Every Christian must leap over two hurdles on the path of spiritual growth. First, Christians must take God at His Word that they are fully forgiven of their sins. Second, Christians must unburden themselves from the scruples of legalistic Christians.
The word grace is a short, simple word. But understanding the biblical depth and meaning of grace can take a lifetime of study and application. It's almost a shame that a word describing suppleness of movement or a short, quick prayer before a meal is the same word we use to describe God's unfathomable love for sinners. Nevertheless, it is grace that moves Him to offer us the free gift of salvation and forgiveness.
Grace is what compelled the Apostle Paul to write of a mystery never understood before (1 Corinthians 2:7-13). Grace is also what allows us to relax into another's accepting embrace as he or she gives us the freedom to discover our unique journey laid out by God. So relax as we journey together down the path toward freedom and the wonderment of the surpassing riches of God's grace!
We have to always work at remembering and forgetting. We need to work and remember what we believe, and what God has done for us. And we need to work at forgetting harmful things from our past.
The reality is that it is not an either/or issue of trusting God to act or us acting alone. It is a both/and issue of trusting fully and acting wisely according to God’s revealed will in Scripture.
I find it easy to have incredible grace for others when I understand their motives behind questionable actions. When I think I understand the whole story I can excuse poor behaviour, forgive debts, and look the other way.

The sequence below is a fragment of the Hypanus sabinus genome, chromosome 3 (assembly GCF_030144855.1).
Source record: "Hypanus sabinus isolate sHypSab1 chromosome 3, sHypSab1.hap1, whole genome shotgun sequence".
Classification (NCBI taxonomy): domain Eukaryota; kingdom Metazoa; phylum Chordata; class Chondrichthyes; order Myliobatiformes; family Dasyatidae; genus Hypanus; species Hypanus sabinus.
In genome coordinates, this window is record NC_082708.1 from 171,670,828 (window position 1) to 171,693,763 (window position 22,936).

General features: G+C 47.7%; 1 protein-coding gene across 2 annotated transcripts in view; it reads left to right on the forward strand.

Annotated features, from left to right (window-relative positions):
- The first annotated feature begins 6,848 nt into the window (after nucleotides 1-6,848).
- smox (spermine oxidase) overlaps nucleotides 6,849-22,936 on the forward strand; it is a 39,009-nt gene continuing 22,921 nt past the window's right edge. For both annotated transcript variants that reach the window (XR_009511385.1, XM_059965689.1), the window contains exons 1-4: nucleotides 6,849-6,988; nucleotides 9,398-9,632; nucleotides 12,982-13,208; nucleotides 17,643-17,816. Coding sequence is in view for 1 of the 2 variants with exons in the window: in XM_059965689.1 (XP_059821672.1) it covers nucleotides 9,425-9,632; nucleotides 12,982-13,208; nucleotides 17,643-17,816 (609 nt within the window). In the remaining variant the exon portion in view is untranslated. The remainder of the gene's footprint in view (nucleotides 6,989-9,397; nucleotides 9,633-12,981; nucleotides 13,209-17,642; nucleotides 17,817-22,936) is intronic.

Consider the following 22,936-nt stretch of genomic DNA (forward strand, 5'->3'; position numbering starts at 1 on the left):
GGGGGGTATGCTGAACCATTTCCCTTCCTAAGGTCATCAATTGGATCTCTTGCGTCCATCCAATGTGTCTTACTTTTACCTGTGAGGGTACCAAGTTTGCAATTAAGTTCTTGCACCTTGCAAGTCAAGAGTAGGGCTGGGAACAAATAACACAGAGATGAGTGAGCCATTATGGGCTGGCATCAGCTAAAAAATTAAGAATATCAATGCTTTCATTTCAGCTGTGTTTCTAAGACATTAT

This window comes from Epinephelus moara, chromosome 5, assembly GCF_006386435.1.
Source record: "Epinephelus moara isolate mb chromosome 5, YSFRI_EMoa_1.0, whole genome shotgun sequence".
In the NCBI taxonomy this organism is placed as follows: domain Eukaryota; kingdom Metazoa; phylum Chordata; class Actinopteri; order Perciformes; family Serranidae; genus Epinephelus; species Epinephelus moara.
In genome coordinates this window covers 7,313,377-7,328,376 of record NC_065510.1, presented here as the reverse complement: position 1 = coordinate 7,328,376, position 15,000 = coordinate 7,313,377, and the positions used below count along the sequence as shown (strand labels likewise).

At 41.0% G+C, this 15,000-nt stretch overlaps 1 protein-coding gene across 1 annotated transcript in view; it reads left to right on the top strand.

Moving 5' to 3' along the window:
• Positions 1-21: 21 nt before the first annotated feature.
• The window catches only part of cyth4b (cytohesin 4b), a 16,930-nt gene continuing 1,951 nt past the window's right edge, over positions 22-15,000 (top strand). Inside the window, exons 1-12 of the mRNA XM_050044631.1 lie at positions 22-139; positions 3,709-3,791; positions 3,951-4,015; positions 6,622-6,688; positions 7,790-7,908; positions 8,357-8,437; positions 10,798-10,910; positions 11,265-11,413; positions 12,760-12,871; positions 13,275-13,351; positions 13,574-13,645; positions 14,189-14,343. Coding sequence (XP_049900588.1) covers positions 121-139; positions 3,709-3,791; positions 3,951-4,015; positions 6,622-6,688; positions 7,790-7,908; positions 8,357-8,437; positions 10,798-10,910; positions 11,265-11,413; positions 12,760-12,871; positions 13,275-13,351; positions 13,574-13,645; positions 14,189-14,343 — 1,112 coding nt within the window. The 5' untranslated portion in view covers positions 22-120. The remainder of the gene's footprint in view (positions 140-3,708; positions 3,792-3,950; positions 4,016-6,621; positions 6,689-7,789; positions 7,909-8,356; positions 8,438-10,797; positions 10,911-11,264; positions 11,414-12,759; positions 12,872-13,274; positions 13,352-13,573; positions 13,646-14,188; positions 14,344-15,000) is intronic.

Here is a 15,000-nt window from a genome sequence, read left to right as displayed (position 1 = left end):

Bad memories usually revolve around two kinds of experiences: those involving a traumatic or painful incident, and those involving people who have hurt us in some way. Is there a way to forget painful memories?
Instead of enjoying God’s ocean of grace, many Christians are still trapped—not by sin but legalism. Legalism with its layers of restrictions cuts them off from freedom and smothers them with shame.
Can you minister grace to people who don’t inspire you to acts of kindness? Let me suggest a good beginning. Stoop down and embrace them. Love that reaches up is adoration. Love that reaches out is compassion. But love that stoops is grace.
We want to be right (as we see it, of course) more than we want to love our neighbours as ourselves. At that point our personal preferences eclipse any evidence of love. I am of the firm conviction that where grace exists, so must various areas of grey.
Grace can mean unmerited favour—extending special favour to someone who doesn’t deserve it, who hasn’t earned it, and who can never repay it. Every once in a while, we come across a scene in Scripture and we stand amazed at such amazing grace.